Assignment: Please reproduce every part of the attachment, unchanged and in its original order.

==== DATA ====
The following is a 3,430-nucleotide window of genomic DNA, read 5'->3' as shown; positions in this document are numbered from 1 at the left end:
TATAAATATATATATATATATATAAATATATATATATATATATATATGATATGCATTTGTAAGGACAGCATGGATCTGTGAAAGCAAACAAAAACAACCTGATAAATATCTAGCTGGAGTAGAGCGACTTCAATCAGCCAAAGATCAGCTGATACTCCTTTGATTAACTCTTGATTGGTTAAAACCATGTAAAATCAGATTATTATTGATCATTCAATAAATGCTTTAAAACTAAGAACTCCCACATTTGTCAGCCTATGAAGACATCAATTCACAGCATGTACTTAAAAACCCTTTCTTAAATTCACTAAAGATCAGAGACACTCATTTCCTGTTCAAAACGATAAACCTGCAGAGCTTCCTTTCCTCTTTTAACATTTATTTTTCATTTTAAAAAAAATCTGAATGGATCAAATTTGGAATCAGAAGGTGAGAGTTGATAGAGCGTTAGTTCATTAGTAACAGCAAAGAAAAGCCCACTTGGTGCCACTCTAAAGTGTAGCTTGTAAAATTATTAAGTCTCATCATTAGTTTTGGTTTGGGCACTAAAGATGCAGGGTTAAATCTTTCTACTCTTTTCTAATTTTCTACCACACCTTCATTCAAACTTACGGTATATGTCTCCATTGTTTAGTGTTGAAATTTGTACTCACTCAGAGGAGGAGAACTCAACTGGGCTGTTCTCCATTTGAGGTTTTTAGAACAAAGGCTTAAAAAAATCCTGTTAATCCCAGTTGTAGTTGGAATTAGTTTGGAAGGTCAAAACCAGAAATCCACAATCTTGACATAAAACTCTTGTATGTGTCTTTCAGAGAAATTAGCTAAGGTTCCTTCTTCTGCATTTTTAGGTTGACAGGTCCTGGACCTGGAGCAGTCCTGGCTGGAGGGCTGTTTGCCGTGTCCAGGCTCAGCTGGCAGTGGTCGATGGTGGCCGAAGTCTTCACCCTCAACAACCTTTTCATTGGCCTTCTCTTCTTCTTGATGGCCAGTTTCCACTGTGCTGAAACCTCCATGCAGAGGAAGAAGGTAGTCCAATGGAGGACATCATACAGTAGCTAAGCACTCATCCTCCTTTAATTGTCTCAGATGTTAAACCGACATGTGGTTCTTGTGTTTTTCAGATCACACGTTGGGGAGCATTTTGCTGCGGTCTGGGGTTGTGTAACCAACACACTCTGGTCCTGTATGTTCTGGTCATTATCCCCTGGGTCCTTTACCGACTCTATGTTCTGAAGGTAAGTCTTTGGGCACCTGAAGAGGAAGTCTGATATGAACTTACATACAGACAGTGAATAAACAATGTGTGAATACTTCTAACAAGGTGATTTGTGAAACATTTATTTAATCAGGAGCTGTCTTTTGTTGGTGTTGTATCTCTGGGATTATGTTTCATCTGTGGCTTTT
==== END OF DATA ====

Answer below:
The following is a 3,430-nucleotide window of genomic DNA, read 5'->3' as shown; positions in this document are numbered from 1 at the left end:
TATAAATATATATATATATATATAAATATATATATATATATATATATGATATGCATTTGTAAGGACAGCATGGATCTGTGAAAGCAAACAAAAACAACCTGATAAATATCTAGCTGGAGTAGAGCGACTTCAATCAGCCAAAGATCAGCTGATACTCCTTTGATTAACTCTTGATTGGTTAAAACCATGTAAAATCAGATTATTATTGATCATTCAATAAATGCTTTAAAACTAAGAACTCCCACATTTGTCAGCCTATGAAGACATCAATTCACAGCATGTACTTAAAAACCCTTTCTTAAATTCACTAAAGATCAGAGACACTCATTTCCTGTTCAAAACGATAAACCTGCAGAGCTTCCTTTCCTCTTTTAACATTTATTTTTCATTTTAAAAAAAATCTGAATGGATCAAATTTGGAATCAGAAGGTGAGAGTTGATAGAGCGTTAGTTCATTAGTAACAGCAAAGAAAAGCCCACTTGGTGCCACTCTAAAGTGTAGCTTGTAAAATTATTAAGTCTCATCATTAGTTTTGGTTTGGGCACTAAAGATGCAGGGTTAAATCTTTCTACTCTTTTCTAATTTTCTACCACACCTTCATTCAAACTTACGGTATATGTCTCCATTGTTTAGTGTTGAAATTTGTACTCACTCAGAGGAGGAGAACTCAACTGGGCTGTTCTCCATTTGAGGTTTTTAGAACAAAGGCTTAAAAAAATCCTGTTAATCCCAGTTGTAGTTGGAATTAGTTTGGAAGGTCAAAACCAGAAATCCACAATCTTGACATAAAACTCTTGTATGTGTCTTTCAGAGAAATTAGCTAAGGTTCCTTCTTCTGCATTTTTAGGTTGACAGGTCCTGGACCTGGAGCAGTCCTGGCTGGAGGGCTGTTTGCCGTGTCCAGGCTCAGCTGGCAGTGGTCGATGGTGGCCGAAGTCTTCACCCTCAACAACCTTTTCATTGGCCTTCTCTTCTTCTTGATGGCCAGTTTCCACTGTGCTGAAACCTCCATGCAGAGGAAGAAGGTAGTCCAATGGAGGACATCATACAGTAGCTAAGCACTCATCCTCCTTTAATTGTCTCAGATGTTAAACCGACATGTGGTTCTTGTGTTTTTCAGATCACACGTTGGGGAGCATTTTGCTGCGGTCTGGGGTTGTGTAACCAACACACTCTGGTCCTGTATGTTCTGGTCATTATCCCCTGGGTCCTTTACCGACTCTATGTTCTGAAGGTAAGTCTTTGGGCACCTGAAGAGGAAGTCTGATATGAACTTACATACAGACAGTGAATAAACAATGTGTGAATACTTCTAACAAGGTGATTTGTGAAACATTTATTTAATCAGGAGCTGTCTTTTGTTGGTGTTGTATCTCTGGGATTATGTTTCATCTGTGGCTTTT